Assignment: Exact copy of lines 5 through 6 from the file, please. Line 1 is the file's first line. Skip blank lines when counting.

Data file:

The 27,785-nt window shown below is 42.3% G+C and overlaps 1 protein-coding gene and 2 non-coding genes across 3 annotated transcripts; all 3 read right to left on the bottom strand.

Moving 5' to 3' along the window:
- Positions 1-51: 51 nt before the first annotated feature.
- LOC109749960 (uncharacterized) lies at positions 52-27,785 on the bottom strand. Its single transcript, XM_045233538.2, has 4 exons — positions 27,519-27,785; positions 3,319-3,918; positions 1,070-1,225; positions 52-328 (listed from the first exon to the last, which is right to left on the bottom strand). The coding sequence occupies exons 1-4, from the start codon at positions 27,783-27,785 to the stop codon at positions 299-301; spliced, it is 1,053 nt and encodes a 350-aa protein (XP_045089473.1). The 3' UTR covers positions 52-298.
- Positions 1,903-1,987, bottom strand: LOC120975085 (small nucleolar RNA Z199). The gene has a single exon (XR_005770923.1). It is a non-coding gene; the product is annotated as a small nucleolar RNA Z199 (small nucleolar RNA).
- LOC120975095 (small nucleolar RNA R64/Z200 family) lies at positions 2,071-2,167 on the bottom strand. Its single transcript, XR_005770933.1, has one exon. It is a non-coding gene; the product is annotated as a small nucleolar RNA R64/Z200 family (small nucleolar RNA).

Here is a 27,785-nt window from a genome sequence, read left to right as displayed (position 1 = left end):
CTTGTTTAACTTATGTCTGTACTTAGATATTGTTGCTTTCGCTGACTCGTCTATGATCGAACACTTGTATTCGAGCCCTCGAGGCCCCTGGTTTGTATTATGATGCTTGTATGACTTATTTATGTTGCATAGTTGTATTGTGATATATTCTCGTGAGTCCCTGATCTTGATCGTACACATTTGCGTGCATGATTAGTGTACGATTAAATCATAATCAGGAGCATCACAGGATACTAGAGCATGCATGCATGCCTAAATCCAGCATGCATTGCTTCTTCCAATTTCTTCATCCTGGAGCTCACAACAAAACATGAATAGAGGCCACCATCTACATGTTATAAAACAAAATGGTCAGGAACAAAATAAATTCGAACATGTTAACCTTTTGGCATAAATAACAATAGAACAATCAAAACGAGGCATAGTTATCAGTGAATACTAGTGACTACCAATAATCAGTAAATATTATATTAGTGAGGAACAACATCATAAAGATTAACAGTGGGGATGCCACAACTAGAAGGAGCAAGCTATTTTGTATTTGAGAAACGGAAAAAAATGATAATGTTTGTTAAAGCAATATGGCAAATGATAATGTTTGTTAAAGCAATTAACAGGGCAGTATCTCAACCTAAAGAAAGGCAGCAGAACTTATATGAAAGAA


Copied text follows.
- Positions 1,903-1,987, bottom strand: LOC120975085 (small nucleolar RNA Z199). The gene has a single exon (XR_005770923.1). It is a non-coding gene; the product is annotated as a small nucleolar RNA Z199 (small nucleolar RNA).
- LOC120975095 (small nucleolar RNA R64/Z200 family) lies at positions 2,071-2,167 on the bottom strand. Its single transcript, XR_005770933.1, has one exon. It is a non-coding gene; the product is annotated as a small nucleolar RNA R64/Z200 family (small nucleolar RNA).